AIMS: This review aims to describe the pathogenic role of triglycerides in cardiometabolic risk, and the potential role of omega-3 fatty acids in the management of hypertriglyceridemia and cardiovascular disease.
DATA SYNTHESIS: In epidemiological studies, hypertriglyceridemia correlates with an increased risk of cardiovascular disease, even after adjustment for low density lipoprotein cholesterol (LDL-C) levels. This has been further supported by Mendelian randomization studies where triglyceride-raising common single nucleotide polymorphisms confer an increased risk of developing cardiovascular disease. Although guidelines vary in their definition of hypertriglyceridemia, they consistently define a normal triglyceride level as <150 mg/dL (or <1.7 mmol/L). For patients with moderately elevated triglyceride levels, LDL-C remains the primary target for treatment in both European and US guidelines. However, since any triglyceride level in excess of normal increases the risk of cardiovascular disease, even in patients with optimally managed LDL-C levels, triglycerides are an important secondary target in both assessment and treatment. Dietary changes are a key element of first-line lifestyle intervention, but pharmacological treatment including omega-3 fatty acids may be indicated in people with persistently high triglyceride levels. Moreover, in patients with pre-existing cardiovascular disease, omega-3 supplements significantly reduce the risk of sudden death, cardiac death and myocardial infarction and are generally well tolerated.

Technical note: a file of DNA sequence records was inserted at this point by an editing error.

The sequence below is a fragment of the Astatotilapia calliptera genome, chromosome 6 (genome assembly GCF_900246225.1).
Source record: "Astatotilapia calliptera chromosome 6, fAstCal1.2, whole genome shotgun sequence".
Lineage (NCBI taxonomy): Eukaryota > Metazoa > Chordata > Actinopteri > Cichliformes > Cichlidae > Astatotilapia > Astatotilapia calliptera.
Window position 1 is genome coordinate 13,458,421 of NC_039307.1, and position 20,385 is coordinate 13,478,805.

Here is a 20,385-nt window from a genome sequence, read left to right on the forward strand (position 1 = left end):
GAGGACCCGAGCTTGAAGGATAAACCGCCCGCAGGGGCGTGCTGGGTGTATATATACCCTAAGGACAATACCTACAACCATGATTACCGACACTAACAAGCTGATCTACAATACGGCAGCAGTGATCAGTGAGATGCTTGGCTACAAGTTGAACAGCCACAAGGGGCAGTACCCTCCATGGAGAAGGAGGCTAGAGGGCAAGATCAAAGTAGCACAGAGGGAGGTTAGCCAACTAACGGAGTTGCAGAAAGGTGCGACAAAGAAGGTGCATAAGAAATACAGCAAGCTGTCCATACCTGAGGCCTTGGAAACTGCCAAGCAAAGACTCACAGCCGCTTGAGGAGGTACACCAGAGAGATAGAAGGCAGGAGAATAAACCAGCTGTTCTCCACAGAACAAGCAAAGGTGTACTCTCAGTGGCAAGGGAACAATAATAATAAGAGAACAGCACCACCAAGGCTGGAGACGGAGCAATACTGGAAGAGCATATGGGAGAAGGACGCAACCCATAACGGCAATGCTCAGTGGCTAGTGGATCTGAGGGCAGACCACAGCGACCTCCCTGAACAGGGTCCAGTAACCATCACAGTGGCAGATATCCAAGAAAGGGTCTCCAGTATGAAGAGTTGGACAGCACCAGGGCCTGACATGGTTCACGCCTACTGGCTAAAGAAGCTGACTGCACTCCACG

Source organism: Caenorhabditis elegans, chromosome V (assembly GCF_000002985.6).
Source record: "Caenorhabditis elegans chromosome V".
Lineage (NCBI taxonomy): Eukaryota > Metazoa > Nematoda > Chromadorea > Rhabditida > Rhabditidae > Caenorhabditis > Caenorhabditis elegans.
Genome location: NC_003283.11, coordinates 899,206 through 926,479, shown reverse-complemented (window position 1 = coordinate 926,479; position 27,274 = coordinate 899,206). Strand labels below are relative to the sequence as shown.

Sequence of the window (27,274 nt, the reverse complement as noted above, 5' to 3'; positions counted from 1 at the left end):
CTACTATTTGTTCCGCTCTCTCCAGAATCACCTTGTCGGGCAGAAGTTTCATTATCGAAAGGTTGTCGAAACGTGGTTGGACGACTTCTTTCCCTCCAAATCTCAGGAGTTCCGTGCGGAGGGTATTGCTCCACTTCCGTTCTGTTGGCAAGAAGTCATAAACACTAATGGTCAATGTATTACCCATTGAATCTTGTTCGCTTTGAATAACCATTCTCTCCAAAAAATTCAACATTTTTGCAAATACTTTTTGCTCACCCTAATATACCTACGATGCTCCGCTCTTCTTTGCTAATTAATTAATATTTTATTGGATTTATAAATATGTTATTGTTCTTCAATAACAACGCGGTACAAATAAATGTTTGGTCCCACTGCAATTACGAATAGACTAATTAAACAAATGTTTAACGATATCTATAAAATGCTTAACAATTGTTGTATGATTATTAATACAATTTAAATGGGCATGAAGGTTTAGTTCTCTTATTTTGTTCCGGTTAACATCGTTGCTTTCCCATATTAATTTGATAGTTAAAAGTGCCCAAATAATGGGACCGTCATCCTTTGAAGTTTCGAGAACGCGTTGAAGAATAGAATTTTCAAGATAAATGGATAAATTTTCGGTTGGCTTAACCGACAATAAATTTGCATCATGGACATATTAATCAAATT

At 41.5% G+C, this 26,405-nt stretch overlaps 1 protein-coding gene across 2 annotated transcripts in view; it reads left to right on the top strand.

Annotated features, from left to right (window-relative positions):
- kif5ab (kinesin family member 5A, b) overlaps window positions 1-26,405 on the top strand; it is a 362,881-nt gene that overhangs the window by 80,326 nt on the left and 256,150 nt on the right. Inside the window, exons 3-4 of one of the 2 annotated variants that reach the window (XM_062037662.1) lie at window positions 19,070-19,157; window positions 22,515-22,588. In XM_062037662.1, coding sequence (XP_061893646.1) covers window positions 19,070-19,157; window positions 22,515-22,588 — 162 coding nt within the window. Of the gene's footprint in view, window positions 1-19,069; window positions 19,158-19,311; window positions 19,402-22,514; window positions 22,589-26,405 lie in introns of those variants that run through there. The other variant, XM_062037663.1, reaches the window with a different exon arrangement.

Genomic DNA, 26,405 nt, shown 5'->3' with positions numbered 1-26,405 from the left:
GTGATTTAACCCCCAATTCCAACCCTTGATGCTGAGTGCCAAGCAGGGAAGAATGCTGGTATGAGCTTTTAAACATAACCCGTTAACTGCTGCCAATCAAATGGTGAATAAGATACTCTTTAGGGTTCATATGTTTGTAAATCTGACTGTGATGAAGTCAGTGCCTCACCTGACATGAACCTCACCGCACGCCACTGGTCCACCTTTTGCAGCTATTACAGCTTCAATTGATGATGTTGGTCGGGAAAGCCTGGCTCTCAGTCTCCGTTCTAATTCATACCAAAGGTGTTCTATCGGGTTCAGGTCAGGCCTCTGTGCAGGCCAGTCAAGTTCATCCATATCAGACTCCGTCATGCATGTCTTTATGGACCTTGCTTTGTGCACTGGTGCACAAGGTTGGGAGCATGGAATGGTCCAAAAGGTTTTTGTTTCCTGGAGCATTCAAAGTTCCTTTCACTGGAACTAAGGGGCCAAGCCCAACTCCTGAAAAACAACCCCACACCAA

CONCLUSIONS: Targeting resistant hypertriglyceridemia should be considered as a part of clinical management of cardiovascular risk. Omega-3 fatty acids may represent a valuable resource to this aim.